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Rubbing from carved stone from the Wu Family Shrines, Eastern Han Dynasty (25-220), Stone Chamber 2 (south wall)
Niche Wall, Central Pavilion Scene

Artist/maker unknown, Chinese

Made in Wuzhaishan site, Jiaxiang County, Shandong Province, China, Asia

19th century

Ink on paper rubbing; mounted on cloth

27 5/16 x 55 1/4 inches (69.3 x 140.3 cm) Mount: 27 3/8 x 55 1/4 inches (69.6 x 140.3 cm)

Curatorial Department:
East Asian Art

Object Location:

Currently not on view

Accession Number:

Credit Line:
Gift of Horace H. F. Jayne, 1924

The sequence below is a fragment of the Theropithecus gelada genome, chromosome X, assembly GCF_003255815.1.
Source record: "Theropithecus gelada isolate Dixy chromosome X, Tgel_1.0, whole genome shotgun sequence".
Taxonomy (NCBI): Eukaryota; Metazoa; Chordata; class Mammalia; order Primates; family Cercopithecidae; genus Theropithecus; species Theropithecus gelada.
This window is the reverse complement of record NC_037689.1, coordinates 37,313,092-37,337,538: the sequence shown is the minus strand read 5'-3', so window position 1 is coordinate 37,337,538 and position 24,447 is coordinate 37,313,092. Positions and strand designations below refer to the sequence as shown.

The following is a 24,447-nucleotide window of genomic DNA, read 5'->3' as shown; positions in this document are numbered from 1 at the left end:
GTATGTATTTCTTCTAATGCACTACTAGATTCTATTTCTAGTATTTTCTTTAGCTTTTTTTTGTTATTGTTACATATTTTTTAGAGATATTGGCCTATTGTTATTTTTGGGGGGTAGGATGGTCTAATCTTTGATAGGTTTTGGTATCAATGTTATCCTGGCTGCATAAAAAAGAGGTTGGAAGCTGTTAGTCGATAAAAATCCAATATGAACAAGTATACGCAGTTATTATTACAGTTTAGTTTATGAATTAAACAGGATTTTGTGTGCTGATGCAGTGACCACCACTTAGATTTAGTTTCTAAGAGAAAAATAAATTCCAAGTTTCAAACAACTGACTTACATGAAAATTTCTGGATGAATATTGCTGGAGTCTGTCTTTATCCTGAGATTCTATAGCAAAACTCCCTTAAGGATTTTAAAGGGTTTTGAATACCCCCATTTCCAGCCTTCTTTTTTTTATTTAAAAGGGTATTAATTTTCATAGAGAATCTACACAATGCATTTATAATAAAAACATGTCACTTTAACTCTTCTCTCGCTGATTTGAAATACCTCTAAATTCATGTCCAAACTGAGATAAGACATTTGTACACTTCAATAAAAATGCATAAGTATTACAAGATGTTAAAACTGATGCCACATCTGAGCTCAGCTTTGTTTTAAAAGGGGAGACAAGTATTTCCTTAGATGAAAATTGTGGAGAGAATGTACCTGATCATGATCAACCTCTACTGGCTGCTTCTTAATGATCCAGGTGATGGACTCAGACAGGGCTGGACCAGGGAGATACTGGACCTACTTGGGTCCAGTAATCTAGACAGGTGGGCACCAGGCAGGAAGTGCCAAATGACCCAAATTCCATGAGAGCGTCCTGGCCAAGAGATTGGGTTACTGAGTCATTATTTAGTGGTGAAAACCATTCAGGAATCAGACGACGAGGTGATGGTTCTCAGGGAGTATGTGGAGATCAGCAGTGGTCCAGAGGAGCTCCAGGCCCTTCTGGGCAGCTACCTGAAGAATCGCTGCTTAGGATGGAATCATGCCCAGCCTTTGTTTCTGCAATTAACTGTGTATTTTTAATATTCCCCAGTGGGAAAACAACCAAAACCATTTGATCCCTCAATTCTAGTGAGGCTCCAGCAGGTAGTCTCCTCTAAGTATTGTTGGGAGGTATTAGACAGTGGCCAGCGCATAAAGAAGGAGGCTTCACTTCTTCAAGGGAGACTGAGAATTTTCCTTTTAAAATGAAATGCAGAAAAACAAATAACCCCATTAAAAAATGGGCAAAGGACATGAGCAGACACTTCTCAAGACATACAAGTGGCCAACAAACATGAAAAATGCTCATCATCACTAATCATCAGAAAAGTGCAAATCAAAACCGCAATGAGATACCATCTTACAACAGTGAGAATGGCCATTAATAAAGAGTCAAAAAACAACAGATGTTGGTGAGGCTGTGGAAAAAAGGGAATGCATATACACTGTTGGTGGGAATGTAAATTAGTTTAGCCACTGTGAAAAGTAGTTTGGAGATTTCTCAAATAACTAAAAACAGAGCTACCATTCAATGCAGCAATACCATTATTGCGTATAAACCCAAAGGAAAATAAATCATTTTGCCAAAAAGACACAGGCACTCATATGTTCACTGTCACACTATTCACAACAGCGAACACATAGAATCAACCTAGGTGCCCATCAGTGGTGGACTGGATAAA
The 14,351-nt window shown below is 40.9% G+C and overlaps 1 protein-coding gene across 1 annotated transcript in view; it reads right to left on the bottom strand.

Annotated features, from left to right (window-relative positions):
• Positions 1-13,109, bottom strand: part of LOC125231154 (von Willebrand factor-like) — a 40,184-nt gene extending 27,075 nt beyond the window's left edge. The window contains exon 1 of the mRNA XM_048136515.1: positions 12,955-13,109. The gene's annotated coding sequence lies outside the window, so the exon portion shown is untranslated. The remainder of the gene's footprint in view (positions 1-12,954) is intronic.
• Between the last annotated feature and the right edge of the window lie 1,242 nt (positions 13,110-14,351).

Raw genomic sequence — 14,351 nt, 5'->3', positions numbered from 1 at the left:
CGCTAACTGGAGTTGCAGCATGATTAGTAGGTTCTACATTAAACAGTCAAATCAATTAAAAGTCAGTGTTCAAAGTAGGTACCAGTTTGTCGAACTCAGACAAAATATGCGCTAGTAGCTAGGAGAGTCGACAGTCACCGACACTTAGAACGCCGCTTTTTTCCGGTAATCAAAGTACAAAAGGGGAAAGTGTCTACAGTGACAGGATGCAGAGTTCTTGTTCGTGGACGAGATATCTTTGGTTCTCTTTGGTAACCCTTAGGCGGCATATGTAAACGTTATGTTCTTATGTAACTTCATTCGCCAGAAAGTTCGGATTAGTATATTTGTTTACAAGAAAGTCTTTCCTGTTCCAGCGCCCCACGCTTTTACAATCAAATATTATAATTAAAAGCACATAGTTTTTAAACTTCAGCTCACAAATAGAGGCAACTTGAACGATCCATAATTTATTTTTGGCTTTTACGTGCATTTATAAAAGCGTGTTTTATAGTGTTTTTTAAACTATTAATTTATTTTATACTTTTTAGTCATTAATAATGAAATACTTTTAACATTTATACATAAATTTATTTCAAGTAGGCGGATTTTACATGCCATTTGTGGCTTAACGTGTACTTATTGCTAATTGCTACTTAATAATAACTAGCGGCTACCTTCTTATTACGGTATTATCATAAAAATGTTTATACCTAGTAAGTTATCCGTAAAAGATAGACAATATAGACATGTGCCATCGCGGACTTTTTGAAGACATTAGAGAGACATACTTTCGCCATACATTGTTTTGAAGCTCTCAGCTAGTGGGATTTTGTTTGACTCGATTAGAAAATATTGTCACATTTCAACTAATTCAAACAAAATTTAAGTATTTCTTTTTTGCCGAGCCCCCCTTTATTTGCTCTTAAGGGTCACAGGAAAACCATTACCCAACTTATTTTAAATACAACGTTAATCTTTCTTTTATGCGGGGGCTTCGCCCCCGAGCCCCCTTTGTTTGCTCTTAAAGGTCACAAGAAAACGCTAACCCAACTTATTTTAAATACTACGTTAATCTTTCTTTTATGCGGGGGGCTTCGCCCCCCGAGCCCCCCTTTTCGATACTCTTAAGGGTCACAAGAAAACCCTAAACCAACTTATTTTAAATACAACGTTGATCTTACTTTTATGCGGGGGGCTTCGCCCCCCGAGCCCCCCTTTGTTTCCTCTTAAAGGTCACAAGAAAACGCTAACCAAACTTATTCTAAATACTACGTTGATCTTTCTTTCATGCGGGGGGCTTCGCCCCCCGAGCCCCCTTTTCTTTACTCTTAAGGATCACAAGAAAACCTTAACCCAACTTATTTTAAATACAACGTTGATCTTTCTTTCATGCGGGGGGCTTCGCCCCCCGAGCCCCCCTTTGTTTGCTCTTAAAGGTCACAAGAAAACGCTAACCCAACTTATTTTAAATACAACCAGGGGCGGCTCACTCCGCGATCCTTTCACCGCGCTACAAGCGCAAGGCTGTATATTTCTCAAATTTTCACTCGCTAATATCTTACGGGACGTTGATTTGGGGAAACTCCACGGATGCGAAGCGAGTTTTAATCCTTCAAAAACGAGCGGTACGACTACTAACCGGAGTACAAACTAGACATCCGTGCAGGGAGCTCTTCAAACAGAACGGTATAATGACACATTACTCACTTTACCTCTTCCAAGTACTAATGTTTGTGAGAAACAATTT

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The stone carvings collectively known as the Wu Family shrines are a series of organized pictorial elements and inscriptions forming a tomb discovered in China's Shandong province in 1786. The stone reliefs however have been studied since the Song Dynasty (960 - 1279) through ink rubbings of their surface decoration and inscriptions. These rubbings were created by placing paper over the surface of the stone and rubbing the paper with ink, transferring the stone texture to paper. They are a commonly referenced historical source for the Han Dynasty (206 BCE - 220 CE), but they often only selectively represent the stone surface and were in some cases likely altered to depict the "original" stone, eroding their reliability. Scholars now interpret the rubbings both as representations of the stone carving and pictorial traditions of the Han dynasty in which the stones were created, and also as a revealing look at attitudes towards the study of antiquity in the Song dynasty (and later years) in which the rubbings entered the study of history.